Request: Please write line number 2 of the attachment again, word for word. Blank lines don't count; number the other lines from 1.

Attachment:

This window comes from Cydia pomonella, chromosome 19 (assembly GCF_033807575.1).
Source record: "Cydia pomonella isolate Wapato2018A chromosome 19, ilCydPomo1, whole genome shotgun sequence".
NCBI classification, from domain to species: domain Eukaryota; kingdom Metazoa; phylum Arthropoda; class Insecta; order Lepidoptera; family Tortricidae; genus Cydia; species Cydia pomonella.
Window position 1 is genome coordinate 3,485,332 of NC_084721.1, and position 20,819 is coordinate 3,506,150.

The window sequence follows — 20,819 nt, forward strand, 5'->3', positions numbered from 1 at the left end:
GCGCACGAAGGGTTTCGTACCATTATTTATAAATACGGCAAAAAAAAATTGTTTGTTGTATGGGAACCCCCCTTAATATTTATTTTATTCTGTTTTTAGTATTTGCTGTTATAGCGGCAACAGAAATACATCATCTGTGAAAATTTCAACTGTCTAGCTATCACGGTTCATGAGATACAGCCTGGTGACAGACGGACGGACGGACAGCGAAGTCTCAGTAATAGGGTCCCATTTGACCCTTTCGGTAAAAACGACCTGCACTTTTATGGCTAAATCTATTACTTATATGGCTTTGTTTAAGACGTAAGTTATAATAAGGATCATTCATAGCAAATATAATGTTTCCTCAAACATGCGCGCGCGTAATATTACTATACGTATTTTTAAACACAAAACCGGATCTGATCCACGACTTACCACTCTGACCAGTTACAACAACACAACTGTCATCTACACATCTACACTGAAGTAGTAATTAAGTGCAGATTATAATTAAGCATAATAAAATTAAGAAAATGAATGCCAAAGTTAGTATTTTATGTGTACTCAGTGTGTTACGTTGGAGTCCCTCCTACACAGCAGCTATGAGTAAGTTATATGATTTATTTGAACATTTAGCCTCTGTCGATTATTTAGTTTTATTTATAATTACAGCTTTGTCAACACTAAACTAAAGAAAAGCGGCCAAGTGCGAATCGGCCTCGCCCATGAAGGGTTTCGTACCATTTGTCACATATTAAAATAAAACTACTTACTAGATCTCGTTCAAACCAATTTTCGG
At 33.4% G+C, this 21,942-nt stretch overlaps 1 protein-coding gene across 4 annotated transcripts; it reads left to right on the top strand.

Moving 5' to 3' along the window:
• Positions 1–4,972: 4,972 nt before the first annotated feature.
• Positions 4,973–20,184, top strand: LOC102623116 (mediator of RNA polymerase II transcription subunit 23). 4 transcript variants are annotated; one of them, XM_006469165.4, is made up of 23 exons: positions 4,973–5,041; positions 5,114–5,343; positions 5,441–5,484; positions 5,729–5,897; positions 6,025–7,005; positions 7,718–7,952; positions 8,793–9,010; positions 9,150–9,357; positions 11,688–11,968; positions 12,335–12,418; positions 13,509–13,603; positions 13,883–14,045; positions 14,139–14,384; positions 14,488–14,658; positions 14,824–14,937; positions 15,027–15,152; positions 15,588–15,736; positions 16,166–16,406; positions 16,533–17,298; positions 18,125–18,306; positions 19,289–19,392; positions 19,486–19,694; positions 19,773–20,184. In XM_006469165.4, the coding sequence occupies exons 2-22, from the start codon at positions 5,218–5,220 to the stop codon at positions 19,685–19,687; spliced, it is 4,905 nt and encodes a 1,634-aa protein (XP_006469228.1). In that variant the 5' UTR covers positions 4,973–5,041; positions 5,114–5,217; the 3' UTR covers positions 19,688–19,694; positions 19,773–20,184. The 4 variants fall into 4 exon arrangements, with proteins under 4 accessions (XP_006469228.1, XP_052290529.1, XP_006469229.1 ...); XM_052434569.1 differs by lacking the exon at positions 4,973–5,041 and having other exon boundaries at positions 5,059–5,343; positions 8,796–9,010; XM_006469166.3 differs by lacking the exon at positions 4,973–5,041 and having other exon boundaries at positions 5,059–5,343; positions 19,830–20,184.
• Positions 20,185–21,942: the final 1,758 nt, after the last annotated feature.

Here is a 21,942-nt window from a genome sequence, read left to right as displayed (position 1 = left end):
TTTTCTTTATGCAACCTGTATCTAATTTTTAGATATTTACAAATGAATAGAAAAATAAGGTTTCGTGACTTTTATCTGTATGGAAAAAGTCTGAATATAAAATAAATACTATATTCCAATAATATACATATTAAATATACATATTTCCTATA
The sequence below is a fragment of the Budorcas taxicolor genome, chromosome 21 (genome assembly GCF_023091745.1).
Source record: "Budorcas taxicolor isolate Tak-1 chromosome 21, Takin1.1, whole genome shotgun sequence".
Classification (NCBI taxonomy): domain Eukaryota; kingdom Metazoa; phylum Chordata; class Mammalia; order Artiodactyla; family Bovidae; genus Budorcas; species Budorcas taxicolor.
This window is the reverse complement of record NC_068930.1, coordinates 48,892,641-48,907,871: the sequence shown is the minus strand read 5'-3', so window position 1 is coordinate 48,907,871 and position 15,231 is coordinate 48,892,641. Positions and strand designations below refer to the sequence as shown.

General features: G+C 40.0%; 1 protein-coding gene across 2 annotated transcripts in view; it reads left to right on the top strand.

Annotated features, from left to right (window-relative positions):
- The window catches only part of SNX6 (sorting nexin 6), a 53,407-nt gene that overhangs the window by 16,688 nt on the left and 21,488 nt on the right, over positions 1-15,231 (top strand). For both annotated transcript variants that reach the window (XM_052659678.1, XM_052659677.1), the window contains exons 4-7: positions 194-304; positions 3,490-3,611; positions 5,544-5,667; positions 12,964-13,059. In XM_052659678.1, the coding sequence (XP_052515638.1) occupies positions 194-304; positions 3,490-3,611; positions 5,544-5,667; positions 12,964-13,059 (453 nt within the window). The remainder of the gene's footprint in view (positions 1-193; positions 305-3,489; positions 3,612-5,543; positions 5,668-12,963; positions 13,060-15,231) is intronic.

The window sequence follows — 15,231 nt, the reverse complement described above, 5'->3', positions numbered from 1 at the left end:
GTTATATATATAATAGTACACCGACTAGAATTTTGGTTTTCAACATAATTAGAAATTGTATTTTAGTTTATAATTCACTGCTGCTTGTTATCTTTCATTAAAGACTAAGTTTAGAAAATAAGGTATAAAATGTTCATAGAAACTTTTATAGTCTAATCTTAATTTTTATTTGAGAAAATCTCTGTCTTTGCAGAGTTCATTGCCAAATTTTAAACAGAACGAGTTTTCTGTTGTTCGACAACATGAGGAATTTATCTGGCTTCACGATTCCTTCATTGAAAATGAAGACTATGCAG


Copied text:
Source record: "Cydia pomonella isolate Wapato2018A chromosome 19, ilCydPomo1, whole genome shotgun sequence".